Carolista Fletcher Baum, a fearless advocate for environmental preservation, will be recognized with a North Carolina Highway Historical Marker for her pivotal role in safeguarding the iconic Jockey's Ridge on the Outer Banks. The dedication ceremony for the marker will take place Friday, July 7, at 10 a.m., at 300 Carolista Drive, Nags Head, N.C.
On Aug. 15, 1973, Baum courageously positioned herself in the path of a bulldozer sent to remove sand from Jockey's Ridge. Defying the machine's progress and finally engaging in a heartfelt conversation with the bulldozer's operator, the driver departed the dune.
While local organizations had previously discussed protecting the expansive dune from encroaching development, it was Baum's unwavering determination that transformed the idea into reality. Inspired by her dramatic protest, Baum co-founded the group People to Preserve Jockey's Ridge, rallying support through fundraising initiatives and petition drives to capture the attention of state lawmakers and local officials.
In 1973, the Division of Parks and Recreation released a report advocating for the preservation of Jockey's Ridge as a state park. A year later, the dune received the distinguished designation of a National Natural Landmark. With the General Assembly's allocation of funds in 1975, the preservation of this natural wonder was secured for future generations to cherish.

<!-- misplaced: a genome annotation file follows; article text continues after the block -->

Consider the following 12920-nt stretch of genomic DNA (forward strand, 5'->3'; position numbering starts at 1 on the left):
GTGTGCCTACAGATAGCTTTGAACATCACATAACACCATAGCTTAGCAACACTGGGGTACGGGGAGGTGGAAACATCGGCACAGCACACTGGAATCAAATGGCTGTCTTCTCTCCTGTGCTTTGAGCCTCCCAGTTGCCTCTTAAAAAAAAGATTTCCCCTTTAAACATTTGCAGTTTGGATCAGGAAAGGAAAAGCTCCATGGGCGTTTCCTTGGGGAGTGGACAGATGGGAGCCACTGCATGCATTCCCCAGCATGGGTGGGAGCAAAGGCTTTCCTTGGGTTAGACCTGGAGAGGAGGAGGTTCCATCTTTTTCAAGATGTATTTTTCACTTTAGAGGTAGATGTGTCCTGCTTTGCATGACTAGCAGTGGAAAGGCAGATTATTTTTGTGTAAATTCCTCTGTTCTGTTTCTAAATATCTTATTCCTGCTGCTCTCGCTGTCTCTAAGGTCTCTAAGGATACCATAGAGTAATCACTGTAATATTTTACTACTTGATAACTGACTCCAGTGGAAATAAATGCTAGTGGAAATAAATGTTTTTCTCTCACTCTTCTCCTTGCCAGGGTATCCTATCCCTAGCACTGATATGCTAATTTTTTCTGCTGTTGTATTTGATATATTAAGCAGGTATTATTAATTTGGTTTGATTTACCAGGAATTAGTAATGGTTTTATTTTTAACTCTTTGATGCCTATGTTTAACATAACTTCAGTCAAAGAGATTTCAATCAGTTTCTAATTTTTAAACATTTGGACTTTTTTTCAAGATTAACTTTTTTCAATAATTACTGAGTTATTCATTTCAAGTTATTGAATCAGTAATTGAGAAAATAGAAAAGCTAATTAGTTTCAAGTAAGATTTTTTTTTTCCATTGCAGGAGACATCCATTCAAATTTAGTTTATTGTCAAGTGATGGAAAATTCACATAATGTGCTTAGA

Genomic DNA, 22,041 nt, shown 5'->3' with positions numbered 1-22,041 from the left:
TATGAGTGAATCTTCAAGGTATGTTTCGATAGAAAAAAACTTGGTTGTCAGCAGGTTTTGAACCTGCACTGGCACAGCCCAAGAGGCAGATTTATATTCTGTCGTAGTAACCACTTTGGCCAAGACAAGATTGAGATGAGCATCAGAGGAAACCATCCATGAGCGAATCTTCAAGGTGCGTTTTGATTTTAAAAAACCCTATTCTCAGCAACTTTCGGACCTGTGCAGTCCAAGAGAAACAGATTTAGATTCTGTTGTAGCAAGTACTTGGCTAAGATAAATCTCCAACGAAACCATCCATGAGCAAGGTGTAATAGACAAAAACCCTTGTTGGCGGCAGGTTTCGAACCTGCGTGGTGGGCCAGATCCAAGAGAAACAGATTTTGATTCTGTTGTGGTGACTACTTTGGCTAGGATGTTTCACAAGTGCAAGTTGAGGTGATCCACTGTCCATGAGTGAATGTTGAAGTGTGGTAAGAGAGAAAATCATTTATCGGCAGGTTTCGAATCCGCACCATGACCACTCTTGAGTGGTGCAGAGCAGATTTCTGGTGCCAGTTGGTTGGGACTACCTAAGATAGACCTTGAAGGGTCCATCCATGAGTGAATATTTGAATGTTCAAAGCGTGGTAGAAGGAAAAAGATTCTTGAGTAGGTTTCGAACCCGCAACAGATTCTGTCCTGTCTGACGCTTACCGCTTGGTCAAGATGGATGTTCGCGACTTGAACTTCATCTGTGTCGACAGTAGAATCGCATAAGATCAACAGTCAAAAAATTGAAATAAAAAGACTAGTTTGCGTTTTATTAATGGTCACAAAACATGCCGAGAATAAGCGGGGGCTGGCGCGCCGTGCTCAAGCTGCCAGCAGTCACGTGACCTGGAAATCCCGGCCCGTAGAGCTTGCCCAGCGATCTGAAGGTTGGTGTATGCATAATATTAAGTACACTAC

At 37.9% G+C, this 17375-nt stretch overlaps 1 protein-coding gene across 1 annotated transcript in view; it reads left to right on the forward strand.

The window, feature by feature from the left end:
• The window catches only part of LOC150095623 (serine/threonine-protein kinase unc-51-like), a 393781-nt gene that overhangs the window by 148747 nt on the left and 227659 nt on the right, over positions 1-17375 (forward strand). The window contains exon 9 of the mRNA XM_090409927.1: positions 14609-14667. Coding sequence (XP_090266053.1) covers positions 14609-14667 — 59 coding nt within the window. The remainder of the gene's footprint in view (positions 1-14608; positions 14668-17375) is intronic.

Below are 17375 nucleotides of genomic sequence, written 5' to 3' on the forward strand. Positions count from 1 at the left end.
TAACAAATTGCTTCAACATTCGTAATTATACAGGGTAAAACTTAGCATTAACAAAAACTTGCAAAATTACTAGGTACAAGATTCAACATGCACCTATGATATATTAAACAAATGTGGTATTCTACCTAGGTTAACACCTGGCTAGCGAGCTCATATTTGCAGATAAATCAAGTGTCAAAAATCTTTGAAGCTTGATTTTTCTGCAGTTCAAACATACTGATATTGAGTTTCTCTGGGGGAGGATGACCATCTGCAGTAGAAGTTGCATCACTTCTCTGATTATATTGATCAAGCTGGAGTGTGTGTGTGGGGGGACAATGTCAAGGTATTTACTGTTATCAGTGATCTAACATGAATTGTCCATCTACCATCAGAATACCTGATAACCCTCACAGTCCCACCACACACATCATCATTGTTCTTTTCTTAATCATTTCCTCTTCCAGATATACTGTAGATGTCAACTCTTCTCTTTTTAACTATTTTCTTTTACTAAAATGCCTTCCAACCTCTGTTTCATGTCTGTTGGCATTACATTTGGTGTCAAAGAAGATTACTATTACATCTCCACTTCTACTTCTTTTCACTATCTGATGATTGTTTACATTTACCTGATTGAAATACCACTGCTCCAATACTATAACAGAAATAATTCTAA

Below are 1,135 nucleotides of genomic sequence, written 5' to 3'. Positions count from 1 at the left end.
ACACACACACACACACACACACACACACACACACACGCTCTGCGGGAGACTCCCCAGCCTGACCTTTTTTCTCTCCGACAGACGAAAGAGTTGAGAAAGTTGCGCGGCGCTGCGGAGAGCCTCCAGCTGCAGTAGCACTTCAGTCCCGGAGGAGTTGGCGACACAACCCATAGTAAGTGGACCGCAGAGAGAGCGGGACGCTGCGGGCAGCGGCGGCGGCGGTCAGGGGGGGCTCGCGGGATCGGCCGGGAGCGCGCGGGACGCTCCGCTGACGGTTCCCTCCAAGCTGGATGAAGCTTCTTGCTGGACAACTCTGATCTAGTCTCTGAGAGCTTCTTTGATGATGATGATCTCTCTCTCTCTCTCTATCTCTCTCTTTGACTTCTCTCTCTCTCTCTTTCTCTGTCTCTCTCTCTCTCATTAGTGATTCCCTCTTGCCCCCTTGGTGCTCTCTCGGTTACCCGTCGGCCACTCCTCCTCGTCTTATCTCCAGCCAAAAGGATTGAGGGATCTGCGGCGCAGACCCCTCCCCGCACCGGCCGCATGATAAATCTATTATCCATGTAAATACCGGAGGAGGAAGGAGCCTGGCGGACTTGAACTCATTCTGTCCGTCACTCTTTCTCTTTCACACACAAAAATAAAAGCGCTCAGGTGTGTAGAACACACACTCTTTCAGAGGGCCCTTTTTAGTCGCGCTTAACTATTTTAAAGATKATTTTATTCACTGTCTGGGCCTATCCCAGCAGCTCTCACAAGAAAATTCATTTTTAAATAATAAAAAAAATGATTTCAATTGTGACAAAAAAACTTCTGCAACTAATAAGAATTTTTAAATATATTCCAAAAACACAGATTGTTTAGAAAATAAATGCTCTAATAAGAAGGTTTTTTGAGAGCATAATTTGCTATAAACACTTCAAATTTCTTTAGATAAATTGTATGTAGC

The dedication ceremony will feature speakers, including Ansley Wegner, head of the N.C. Historical Research Office, and George Barnes, the first superintendent of Jockey's Ridge State Park. Additionally, members of the Baum family will be present to share stories of Carolista Fletcher Baum's extraordinary legacy.
For more information about the historical marker and the event, please visit http://www.ncmarkers.com/Markers.aspx?MarkerId=B-78.
About the North Carolina Department of Natural and Cultural Resources
The N.C. Department of Natural and Cultural Resources (DNCR) manages, promotes, and enhances the things that people love about North Carolina – its diverse arts and culture, rich history, and spectacular natural areas. Through its programs, the department enhances education, stimulates economic development, improves public health, expands accessibility, and strengthens community resiliency.
The department manages over 100 locations across the state, including 27 historic sites, seven history museums, two art museums, five science museums, four aquariums, 35 state parks, four recreation areas, dozens of state trails and natural areas, the North Carolina Zoo, the North Carolina Symphony, the State Library, the State Archives, the N.C. Arts Council, the African American Heritage Commission, the American Indian Heritage Commission, the State Historic Preservation Office, the Office of State Archaeology, the Highway Historical Markers program, the N.C. Land and Water Fund, and the Natural Heritage Program. For more information, please visit www.ncdcr.gov.